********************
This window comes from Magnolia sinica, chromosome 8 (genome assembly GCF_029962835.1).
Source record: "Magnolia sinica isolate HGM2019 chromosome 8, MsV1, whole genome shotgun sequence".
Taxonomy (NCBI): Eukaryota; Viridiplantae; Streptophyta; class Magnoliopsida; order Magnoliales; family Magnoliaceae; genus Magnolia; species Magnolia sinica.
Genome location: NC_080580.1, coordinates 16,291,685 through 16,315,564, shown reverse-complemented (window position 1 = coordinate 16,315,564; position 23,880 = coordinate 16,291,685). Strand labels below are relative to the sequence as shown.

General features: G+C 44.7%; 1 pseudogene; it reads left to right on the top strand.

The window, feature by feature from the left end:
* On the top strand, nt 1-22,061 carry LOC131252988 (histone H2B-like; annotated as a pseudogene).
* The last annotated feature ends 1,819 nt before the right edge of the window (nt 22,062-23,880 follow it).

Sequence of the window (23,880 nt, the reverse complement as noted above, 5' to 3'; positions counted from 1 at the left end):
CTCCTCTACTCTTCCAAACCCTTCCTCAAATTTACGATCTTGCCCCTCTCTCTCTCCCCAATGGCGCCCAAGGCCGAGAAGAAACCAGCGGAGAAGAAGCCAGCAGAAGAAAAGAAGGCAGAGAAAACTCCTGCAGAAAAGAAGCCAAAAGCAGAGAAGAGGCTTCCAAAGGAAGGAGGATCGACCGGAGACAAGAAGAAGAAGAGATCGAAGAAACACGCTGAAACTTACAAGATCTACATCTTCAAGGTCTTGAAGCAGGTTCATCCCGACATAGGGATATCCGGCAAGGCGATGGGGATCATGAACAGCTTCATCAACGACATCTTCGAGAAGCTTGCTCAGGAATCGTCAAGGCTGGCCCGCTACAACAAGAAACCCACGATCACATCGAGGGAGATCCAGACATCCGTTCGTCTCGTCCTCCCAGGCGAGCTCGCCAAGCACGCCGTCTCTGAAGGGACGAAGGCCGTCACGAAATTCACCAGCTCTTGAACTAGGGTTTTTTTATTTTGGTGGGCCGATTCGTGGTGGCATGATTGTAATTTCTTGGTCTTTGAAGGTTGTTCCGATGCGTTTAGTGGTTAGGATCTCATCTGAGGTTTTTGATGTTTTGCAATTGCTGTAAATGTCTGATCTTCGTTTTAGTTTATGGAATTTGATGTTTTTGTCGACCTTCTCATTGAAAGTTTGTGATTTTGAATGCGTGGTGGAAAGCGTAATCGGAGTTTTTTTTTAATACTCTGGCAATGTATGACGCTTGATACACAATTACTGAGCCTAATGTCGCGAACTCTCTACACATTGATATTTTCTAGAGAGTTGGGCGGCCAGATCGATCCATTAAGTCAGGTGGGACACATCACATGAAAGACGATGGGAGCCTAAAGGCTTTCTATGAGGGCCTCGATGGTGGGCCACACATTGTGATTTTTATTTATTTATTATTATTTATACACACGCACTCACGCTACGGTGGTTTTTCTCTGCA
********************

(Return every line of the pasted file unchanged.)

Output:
This window comes from Magnolia sinica, chromosome 8 (genome assembly GCF_029962835.1).
Source record: "Magnolia sinica isolate HGM2019 chromosome 8, MsV1, whole genome shotgun sequence".
Taxonomy (NCBI): Eukaryota; Viridiplantae; Streptophyta; class Magnoliopsida; order Magnoliales; family Magnoliaceae; genus Magnolia; species Magnolia sinica.
Genome location: NC_080580.1, coordinates 16,291,685 through 16,315,564, shown reverse-complemented (window position 1 = coordinate 16,315,564; position 23,880 = coordinate 16,291,685). Strand labels below are relative to the sequence as shown.

General features: G+C 44.7%; 1 pseudogene; it reads left to right on the top strand.

The window, feature by feature from the left end:
* On the top strand, nt 1-22,061 carry LOC131252988 (histone H2B-like; annotated as a pseudogene).
* The last annotated feature ends 1,819 nt before the right edge of the window (nt 22,062-23,880 follow it).

Sequence of the window (23,880 nt, the reverse complement as noted above, 5' to 3'; positions counted from 1 at the left end):
CTCCTCTACTCTTCCAAACCCTTCCTCAAATTTACGATCTTGCCCCTCTCTCTCTCCCCAATGGCGCCCAAGGCCGAGAAGAAACCAGCGGAGAAGAAGCCAGCAGAAGAAAAGAAGGCAGAGAAAACTCCTGCAGAAAAGAAGCCAAAAGCAGAGAAGAGGCTTCCAAAGGAAGGAGGATCGACCGGAGACAAGAAGAAGAAGAGATCGAAGAAACACGCTGAAACTTACAAGATCTACATCTTCAAGGTCTTGAAGCAGGTTCATCCCGACATAGGGATATCCGGCAAGGCGATGGGGATCATGAACAGCTTCATCAACGACATCTTCGAGAAGCTTGCTCAGGAATCGTCAAGGCTGGCCCGCTACAACAAGAAACCCACGATCACATCGAGGGAGATCCAGACATCCGTTCGTCTCGTCCTCCCAGGCGAGCTCGCCAAGCACGCCGTCTCTGAAGGGACGAAGGCCGTCACGAAATTCACCAGCTCTTGAACTAGGGTTTTTTTATTTTGGTGGGCCGATTCGTGGTGGCATGATTGTAATTTCTTGGTCTTTGAAGGTTGTTCCGATGCGTTTAGTGGTTAGGATCTCATCTGAGGTTTTTGATGTTTTGCAATTGCTGTAAATGTCTGATCTTCGTTTTAGTTTATGGAATTTGATGTTTTTGTCGACCTTCTCATTGAAAGTTTGTGATTTTGAATGCGTGGTGGAAAGCGTAATCGGAGTTTTTTTTTAATACTCTGGCAATGTATGACGCTTGATACACAATTACTGAGCCTAATGTCGCGAACTCTCTACACATTGATATTTTCTAGAGAGTTGGGCGGCCAGATCGATCCATTAAGTCAGGTGGGACACATCACATGAAAGACGATGGGAGCCTAAAGGCTTTCTATGAGGGCCTCGATGGTGGGCCACACATTGTGATTTTTATTTATTTATTATTATTTATACACACGCACTCACGCTACGGTGGTTTTTCTCTGCA